Nobody earnt it. It’s just the way our society generates money to pay for things for all of us.

    We’ll just have to agree to disagree on this one. I would think 99.9% of all wage earners feel that they earned that money and would prefer a greater say in how much of that money is taken from them in the form of taxation.

    Good discussion, and no where did you accuse me of having a little penis or that my mom is so low she plays handball against the curb, curious.

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  11. AlexInCT says:

    Thatcher was of course right. But that’s hardly surprising. Desire to fix “income inequality” which is a loaded term of course, in modern western countries, is nearly always born from resentment and envy, or simply the desire to gain votes from lower/underclasses. It works quite well. Usually stems from Marxist myths.

    THIS ^^^^

    Add to it that the elites that think pushing marxism will let them take power away from those that have it now and that this isn’t about helping anyone but themselves, and you have the complete picture. I trust a guy that admits he is out to do well for himself over the guy that tells me he wants to stamp out injustice and help everyone any day of the week. One is being honest and good. The other is a crook that is hiding behind the pretense of wanting to do good to fuck us all over.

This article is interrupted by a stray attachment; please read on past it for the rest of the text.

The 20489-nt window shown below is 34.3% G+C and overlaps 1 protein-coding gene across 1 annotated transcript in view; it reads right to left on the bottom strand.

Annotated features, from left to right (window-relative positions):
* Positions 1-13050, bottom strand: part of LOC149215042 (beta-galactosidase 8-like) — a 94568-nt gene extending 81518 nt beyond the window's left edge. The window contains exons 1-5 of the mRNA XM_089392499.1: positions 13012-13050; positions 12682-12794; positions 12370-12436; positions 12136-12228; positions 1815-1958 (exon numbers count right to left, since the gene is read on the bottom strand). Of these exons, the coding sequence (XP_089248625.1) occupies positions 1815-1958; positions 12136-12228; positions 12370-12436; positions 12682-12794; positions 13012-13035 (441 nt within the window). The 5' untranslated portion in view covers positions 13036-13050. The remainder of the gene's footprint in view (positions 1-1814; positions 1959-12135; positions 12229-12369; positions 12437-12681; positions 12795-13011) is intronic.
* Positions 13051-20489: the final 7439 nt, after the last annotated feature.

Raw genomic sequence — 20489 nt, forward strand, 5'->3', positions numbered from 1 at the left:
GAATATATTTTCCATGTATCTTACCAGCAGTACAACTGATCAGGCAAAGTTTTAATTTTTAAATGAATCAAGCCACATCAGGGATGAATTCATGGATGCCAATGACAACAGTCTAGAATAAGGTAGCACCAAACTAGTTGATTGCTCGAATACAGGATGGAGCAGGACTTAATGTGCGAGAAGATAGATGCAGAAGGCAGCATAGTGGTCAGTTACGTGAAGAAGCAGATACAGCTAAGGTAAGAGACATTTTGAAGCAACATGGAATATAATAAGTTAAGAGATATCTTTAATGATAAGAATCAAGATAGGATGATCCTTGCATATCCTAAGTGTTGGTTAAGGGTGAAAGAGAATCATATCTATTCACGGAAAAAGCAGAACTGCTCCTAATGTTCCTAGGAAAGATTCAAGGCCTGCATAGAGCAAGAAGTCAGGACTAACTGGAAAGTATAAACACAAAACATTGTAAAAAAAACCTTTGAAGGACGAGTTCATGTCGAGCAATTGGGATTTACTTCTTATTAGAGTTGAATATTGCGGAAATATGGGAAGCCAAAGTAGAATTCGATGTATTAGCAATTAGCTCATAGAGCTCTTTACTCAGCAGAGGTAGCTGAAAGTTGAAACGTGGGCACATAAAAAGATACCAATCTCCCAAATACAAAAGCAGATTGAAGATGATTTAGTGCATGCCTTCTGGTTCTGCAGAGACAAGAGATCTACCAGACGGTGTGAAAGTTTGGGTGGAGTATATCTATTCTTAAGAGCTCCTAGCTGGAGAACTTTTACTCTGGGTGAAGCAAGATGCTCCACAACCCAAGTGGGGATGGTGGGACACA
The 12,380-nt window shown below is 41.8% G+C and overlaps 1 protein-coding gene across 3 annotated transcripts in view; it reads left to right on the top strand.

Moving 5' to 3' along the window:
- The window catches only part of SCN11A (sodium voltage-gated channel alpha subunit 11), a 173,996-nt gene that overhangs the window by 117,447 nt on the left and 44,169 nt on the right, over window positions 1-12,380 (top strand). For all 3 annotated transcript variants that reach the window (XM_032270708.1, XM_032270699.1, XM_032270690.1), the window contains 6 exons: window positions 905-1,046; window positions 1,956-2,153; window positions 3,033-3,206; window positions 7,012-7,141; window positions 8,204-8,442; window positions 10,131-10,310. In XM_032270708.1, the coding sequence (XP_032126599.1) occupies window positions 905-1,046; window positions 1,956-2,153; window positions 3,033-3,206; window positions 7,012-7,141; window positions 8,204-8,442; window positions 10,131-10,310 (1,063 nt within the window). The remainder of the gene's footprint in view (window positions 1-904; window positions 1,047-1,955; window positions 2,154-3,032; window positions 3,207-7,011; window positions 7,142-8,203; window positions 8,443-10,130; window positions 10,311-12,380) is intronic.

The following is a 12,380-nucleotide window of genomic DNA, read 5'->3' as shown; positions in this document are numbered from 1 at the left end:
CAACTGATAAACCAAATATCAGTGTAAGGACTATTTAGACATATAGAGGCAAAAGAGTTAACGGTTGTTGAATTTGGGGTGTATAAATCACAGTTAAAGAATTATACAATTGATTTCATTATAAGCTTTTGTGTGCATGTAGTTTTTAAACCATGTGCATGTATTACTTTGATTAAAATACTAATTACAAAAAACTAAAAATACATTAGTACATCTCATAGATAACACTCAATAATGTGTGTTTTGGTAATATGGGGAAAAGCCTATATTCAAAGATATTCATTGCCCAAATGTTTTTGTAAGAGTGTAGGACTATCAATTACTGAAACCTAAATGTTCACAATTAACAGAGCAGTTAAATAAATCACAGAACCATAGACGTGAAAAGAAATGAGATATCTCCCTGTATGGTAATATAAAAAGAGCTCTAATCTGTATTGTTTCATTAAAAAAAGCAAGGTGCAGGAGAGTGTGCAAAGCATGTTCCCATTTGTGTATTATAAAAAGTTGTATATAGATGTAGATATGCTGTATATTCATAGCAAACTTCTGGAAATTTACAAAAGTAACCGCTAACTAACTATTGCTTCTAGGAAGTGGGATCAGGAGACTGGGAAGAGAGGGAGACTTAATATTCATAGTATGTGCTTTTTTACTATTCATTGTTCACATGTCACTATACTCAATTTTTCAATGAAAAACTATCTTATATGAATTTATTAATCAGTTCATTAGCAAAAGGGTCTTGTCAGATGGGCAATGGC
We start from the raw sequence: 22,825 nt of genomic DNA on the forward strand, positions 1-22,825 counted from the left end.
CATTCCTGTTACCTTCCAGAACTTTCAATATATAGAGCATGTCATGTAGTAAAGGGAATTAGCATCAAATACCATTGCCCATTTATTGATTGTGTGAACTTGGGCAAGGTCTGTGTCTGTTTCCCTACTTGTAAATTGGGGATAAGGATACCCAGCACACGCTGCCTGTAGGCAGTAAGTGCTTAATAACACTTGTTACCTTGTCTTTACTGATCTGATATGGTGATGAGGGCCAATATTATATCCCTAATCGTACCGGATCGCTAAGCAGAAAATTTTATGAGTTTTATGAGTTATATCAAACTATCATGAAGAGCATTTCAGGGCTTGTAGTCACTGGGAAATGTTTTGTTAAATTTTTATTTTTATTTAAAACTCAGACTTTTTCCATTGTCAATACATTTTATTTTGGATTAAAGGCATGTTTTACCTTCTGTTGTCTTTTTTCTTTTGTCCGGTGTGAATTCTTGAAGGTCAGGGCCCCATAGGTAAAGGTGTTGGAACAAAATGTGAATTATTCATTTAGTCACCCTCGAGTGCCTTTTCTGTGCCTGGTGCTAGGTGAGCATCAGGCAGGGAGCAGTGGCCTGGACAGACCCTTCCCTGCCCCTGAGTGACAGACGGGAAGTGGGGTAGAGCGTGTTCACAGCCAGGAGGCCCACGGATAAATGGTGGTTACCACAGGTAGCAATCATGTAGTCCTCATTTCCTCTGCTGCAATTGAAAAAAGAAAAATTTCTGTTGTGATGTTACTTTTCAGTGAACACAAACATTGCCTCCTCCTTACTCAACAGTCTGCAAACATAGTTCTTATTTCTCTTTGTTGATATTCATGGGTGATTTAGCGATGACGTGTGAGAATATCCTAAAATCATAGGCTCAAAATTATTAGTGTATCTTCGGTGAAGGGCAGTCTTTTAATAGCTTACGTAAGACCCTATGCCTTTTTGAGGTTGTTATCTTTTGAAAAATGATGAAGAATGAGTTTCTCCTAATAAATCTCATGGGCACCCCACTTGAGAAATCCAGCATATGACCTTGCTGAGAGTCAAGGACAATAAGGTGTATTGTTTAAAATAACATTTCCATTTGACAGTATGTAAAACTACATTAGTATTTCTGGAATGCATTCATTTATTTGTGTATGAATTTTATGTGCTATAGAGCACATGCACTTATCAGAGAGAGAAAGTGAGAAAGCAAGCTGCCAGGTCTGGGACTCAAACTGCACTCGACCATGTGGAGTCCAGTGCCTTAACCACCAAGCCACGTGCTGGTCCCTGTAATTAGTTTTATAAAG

I happened to see Levin do this interview as well and it was pure genius. And yeah, Sullivan is a self obsessd douche.

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  12. ilovecress says:

    Income inequality (or equality) isn’t the end game. It’s merely an indicator. In a capitalist system, there will always be (and should be) inequality, as those who do better should do better.

    I think that we agree on more than we think. The goal for the system to flourish and to become sustainable is opportunity. How feasible is it for someone to be able to become one of the 1%. Or even to do better than their parents.

    CM will have seen in the NZ press a study that basically states that in NZ, the ‘status’ (for want of a better word) into which you’re born basically is the one in which you’ll end up.

    I think the debate gets muddied as people assume that the only barrier to success is a lack of work ethic, or a desire to succeeed. Now there are two problems with this, firstly this isn’t always the case, and secondly that as income inequality grows, it makes it harder and harder to break into the top group, which leads to young people not even trying – creating the dreaded ‘underclass’.

    And I see it not just from a lefty-pinko-liberal-kumbahyah point of view. In NZ we can’t always rely on agriculture and dairy for our economic future – it’s going to come from innovation and the small businesses. And to gamble that these ideas and innovations are going to come from the percentage of the population that have the most opportunity to succeed seems like a risky one to take on the future of the economy.

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  13. Miguelito says: